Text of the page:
2018 Excellence in Environmental Engineering and Science™ Awards Competition Winner

E3S Grand Prize

Grand Prize - Operations/Management

Los Angeles Aqueduct - Owens Lake Environmental Protection and Dust Mitigation

Entrant: Los Angeles Department of Water and Power
Engineer in Charge: James G. Yannotta, P.E.
Location: Los Angeles, California
Media Contact: James G. Yannotta, P.E.


Entrant Profile


The Los Angeles Department of Water and Power (LADWP), the largest municipal water and power utility in the nation, serves water and electricity to nearly 4 million residents and businesses in the City of Los Angeles (City). Historically, the City's water supply comes from several sources: local groundwater and imported water from the Los Angeles Aqueduct, State Water Project, and the Colorado River Aqueduct. These supplies have been significantly impacted by environmental factors, climate change, and increasingly frequent droughts.

LADWP is proactively addressing these challenges by pursuing the goals of Los Angeles' Sustainable City pLAn (pLAn). LADWP is aggressively expanding water conservation, stormwater, and recycled water supplies. The development of these drought-resilient, local supplies will help achieve the pLAn's ambitious water supply goals of:

  • Reducing imported water purchases by 50 percent by 2025;
  • Expanding local water sources to 50 percent of total supply by 2035; and
  • Reducing per capita water use by 20 percent by 2017, 22.5 percent by 2025, and 25 percent by 2035.

The Owens Lake Program represents an extraordinary commitment and effort to address environmental challenges that are the legacy of historical water gathering. By meeting these challenges, LADWP balances the continued beneficial use of critical surface water supplies while maintaining a sustainable environment for people and habitat. Preserving this supply in a sustainable manner is critical to ensuring a reliable water supply for the residents and business of Los Angeles.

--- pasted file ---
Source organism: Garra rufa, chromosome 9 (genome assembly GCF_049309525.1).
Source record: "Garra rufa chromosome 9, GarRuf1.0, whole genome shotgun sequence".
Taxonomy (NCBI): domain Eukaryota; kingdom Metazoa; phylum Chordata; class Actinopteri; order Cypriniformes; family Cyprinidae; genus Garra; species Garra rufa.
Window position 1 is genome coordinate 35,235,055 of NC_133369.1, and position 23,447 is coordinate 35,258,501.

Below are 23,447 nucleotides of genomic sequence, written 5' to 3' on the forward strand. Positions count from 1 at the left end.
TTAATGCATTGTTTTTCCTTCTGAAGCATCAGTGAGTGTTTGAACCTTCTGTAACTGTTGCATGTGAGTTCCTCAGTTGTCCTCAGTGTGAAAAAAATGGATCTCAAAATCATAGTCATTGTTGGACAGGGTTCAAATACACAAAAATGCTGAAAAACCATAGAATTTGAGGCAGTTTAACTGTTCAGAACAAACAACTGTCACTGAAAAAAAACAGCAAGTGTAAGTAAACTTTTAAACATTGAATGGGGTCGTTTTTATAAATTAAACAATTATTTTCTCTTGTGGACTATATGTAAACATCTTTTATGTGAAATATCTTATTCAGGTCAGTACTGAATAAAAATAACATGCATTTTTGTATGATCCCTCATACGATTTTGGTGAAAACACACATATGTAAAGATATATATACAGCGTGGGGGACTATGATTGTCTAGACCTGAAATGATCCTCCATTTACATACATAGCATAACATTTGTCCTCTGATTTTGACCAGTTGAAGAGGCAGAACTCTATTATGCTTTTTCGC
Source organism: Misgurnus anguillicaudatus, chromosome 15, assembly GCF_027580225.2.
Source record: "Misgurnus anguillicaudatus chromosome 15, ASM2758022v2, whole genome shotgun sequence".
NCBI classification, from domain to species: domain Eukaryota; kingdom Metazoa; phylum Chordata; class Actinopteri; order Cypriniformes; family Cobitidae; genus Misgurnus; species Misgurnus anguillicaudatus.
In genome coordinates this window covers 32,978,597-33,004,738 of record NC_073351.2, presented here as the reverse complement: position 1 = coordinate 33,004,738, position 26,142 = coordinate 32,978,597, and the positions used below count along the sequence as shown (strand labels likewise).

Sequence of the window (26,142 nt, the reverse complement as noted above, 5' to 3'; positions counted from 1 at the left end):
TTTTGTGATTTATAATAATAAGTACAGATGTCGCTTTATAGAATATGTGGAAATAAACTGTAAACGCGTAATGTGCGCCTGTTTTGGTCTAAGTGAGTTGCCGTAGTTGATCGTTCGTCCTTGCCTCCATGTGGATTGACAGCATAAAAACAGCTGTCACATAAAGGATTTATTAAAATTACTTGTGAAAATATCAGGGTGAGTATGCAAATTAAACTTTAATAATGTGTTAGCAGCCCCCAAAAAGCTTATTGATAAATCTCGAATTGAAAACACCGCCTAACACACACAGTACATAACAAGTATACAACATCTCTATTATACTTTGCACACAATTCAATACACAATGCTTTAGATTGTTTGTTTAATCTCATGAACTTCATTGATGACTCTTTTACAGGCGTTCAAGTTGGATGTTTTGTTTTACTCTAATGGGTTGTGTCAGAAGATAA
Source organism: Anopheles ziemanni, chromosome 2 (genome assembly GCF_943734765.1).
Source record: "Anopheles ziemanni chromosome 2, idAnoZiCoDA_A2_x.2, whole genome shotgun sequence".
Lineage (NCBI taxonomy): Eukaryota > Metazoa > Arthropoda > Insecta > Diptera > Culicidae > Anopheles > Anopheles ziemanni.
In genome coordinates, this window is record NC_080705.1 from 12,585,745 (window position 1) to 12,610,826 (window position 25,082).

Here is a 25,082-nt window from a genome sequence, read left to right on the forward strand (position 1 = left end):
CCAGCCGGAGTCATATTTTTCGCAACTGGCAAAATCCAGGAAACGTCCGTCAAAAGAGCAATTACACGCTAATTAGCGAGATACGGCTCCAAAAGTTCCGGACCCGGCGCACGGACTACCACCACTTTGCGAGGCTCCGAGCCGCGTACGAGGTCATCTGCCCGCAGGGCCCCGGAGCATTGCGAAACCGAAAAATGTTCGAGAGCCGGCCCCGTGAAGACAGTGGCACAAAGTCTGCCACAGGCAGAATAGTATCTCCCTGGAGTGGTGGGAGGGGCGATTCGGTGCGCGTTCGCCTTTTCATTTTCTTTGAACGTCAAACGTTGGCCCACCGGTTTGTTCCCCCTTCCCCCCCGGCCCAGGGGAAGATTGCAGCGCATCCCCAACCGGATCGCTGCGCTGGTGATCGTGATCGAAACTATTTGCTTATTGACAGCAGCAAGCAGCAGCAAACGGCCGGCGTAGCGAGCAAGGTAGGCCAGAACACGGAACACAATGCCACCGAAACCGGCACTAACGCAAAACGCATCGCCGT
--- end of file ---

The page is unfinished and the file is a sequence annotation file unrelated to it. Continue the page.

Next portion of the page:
Project Background

The Los Angeles Department of Water and Power (LADWP) is implementing the largest dust mitigation effort in the United States, the Owens Lake Program, to mitigate wind-borne particulate matter of 10 microns in diameter (PM10 or "dust") from the exposed bed of Owens Lake, improve air quality in the Owens Valley, and protect the health and safety of surrounding communities and habitat. Since 2000, LADWP has invested more than $2 billion to successfully mitigate 99% of the dust from a 48.6 square-mile area of exposed lakebed.

The Los Angeles Aqueduct (LAA) remains an engineering marvel that provides water to millions of people. For over 100 years, the LAA has helped create the second largest city in the United States and preserved Owens Valley in a natural state. However, diverting water from the Owens River, first by farmers in the Owens Valley and then by the City of Los Angeles (City), contributed to the lake shrinking and the lakebed becoming exposed.

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The Owens Lake Program represents extraordinary commitment and effort to address environmental challenges that are the legacy of historical water gathering. These challenges are addressed to balance the continued beneficial use of critical surface water supplies and a sustainable environment for people and habitat. As climate change impacts become apparent, agencies like LADWP are working to diversify their water-supply portfolios to promote a more sustainable, reliable water supply by developing local supplies, such as groundwater, recycled water, captured stormwater, and conserved water. Figure 1 depicts the City's planned water supply portfolio in 2040 and reflects reduced reliance on purchased imported water from the State Water Project and Colorado River. These supplies are increasingly unreliable due to aging infrastructure, prolonged drought, climate change, and increased demand.